Blending the beauty, wisdom and durability of Japanese, Swedish and American handwovens to create heirloom textiles for the home.
More soon about our 2017 Holiday Heirloom Handweaving!
Taeko and Tammy
Sashiko is a form of decorative reinforcement stitching (or functional embroidery) from Japan. The Ann Arbor Public Library had a class on Sashiko. I chose a wave design and found my love for embroidery quickly return after decades away from this art form.
It was so fun, that I was inspired to repair my favorite duvet covers using the tradition of Sashiko and variegated embroidery floss.
My older daughter requested that I weave a Smålandsväv Scarf for her using colors from my favorite scarf that we affectionately call “the peacock scarf”. I experimented with various color combinations and background shades and will soon begin weaving the Smålandsväv Peacock!
I love weaving lavender with friends and they love it too! The tactile weave in one’s hands combined with the beauty and aroma are simply heavenly.
Kumihimo is a Japanese form of braid-making. Cords and ribbons are made by interlacing strands. Cindy taught kumihimo to a group of weavers this summer. When I craved more, she brought over the thread for me to continue. And not just once, but twice! Cindy is pictured using a large kumihimo loom to create a beautiful dog leash.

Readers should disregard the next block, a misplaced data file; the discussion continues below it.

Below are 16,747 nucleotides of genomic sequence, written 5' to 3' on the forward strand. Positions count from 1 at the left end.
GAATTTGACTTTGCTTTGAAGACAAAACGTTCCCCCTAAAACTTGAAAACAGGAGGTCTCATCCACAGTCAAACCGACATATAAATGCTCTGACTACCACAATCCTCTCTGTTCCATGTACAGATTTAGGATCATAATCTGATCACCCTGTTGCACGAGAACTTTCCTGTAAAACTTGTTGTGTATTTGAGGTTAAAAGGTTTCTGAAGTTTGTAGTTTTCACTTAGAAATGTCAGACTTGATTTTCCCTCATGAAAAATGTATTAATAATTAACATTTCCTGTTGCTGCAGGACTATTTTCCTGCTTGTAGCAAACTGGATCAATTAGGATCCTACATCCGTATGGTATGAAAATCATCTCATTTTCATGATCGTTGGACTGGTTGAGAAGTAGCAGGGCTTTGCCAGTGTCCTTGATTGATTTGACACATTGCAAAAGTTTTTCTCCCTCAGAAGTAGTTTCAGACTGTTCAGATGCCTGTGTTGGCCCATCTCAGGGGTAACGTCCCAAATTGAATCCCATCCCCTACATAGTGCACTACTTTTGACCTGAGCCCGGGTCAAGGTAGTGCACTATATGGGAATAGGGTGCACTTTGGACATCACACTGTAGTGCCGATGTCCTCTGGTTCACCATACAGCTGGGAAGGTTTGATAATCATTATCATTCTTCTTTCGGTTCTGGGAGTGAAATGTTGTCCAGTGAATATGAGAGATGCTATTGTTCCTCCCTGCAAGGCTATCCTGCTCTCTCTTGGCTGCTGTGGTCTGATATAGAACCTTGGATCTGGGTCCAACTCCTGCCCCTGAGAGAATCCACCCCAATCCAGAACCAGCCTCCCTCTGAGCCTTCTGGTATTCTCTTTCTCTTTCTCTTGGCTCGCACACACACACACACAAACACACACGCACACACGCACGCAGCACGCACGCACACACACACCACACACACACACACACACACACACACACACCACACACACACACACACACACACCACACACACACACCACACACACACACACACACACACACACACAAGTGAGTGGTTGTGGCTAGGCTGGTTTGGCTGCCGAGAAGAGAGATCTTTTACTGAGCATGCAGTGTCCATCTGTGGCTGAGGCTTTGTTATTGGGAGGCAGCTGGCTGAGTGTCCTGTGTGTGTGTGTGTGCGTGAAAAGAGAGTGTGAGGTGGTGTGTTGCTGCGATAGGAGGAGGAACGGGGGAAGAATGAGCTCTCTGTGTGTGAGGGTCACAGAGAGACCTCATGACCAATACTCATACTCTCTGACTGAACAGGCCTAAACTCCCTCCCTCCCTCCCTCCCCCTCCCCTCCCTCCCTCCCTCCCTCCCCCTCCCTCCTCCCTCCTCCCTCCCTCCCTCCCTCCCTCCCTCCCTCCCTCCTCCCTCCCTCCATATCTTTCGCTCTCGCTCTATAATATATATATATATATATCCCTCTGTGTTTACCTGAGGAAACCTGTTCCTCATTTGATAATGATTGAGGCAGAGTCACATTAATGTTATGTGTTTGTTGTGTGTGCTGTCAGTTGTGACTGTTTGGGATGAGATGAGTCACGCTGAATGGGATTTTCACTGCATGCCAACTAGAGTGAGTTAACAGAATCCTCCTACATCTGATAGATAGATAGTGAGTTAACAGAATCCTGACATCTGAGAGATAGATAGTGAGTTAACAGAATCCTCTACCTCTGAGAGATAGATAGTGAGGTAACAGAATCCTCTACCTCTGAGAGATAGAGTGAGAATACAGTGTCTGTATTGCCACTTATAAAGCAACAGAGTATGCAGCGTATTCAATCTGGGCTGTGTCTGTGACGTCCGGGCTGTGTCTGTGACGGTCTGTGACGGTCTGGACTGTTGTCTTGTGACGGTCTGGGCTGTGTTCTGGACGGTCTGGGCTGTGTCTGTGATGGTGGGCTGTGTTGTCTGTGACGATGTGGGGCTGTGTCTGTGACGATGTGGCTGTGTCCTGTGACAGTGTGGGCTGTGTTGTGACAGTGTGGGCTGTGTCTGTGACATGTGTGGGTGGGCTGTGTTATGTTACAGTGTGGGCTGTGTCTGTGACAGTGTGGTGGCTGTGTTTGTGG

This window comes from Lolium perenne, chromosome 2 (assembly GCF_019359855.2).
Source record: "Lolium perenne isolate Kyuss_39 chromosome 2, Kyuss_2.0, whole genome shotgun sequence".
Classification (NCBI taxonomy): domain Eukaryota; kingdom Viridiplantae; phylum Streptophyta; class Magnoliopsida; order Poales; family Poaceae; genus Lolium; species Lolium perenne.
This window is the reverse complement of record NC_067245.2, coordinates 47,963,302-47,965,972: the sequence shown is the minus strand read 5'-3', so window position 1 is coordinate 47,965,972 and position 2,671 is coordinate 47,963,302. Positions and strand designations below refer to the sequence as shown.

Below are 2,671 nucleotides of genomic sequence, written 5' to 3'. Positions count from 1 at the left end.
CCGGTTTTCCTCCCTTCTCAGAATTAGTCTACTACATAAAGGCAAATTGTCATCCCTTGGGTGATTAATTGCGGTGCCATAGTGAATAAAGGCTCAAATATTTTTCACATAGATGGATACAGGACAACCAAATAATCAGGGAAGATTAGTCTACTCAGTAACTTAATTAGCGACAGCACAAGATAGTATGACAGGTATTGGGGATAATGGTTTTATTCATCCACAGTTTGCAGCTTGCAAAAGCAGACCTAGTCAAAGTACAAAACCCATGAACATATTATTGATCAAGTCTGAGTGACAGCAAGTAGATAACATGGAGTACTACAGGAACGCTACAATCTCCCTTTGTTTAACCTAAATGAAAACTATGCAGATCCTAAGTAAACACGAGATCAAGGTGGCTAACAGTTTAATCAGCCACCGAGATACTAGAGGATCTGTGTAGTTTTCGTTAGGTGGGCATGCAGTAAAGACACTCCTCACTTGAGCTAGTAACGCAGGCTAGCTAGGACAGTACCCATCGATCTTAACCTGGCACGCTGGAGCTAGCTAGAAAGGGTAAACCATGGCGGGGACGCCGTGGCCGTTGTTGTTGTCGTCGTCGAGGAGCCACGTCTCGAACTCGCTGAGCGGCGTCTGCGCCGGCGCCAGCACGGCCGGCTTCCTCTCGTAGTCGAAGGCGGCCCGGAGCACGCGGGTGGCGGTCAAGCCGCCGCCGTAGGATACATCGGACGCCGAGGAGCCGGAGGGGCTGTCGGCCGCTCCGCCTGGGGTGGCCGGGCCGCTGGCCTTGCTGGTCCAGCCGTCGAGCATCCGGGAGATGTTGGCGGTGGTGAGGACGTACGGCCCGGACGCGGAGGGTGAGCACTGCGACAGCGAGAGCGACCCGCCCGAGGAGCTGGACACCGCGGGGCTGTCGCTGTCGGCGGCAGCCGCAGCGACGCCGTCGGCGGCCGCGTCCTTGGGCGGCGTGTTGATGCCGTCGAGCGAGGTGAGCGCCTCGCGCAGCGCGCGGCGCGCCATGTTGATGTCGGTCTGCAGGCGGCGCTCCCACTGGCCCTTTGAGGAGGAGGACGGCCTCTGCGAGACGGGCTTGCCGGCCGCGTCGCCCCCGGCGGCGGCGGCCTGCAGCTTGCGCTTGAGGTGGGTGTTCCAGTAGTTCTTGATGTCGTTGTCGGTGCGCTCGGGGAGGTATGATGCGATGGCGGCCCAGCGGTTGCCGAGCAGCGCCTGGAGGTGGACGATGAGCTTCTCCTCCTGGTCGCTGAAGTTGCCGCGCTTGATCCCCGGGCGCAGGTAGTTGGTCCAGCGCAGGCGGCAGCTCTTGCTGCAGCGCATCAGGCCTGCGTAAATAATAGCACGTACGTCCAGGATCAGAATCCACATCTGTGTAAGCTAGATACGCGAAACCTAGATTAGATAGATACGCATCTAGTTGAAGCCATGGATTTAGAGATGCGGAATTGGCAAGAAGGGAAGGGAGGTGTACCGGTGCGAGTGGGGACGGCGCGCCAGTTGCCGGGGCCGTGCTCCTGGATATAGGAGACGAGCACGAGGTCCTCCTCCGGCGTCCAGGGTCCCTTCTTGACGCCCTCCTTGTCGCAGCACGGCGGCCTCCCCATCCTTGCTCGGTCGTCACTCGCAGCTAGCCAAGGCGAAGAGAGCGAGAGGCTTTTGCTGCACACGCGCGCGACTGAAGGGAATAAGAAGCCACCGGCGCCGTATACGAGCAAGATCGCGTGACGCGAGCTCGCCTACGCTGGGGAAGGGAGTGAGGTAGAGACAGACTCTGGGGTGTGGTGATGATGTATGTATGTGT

Three years ago I dyed with poke berry and it was time to try again. This time I was not alone. Anthea joinned me in the fun and helped me keep great records for our next time at the dye pot. Happily our yarn remained a beautiful fushia, unlike my first attempt that came out a rusty orange. Dying holds a bit a mystery, as our next skein was dyed in the second bath and it came out a light orange.
Being on the beach is one of my happy places. The songs of water and wind combined with the warmth of the sun and the sand calms me, soothes me, centers me. Ah….
A few months had passed since the design and set-up of the Smålandsväv Scarf. What a thrill it was to weave this beautiful pattern in May. Getting back to the loom brought me great joy. The overall pattern repeats with a slight variation to celebrate the center of the scarf.
My younger daughter requested the scarf while visiting me at Väv Immersion. She spied Becky’s Smålandsväv samples and fell in love with one in particular. A few weeks later, I wove a sample with the colors that had caught her eye. This spring I finished the scarf just in time for her summer break. In no time she wound the fringe and experimented with the various ways she could wear and enjoy her dream scarf.
Left Photo: Just off the loom. A bit stiff, but oh so fun to try on!
Right Photo: Softer and more pliable with washing and wear. With a slightly different look showing off the reverse side.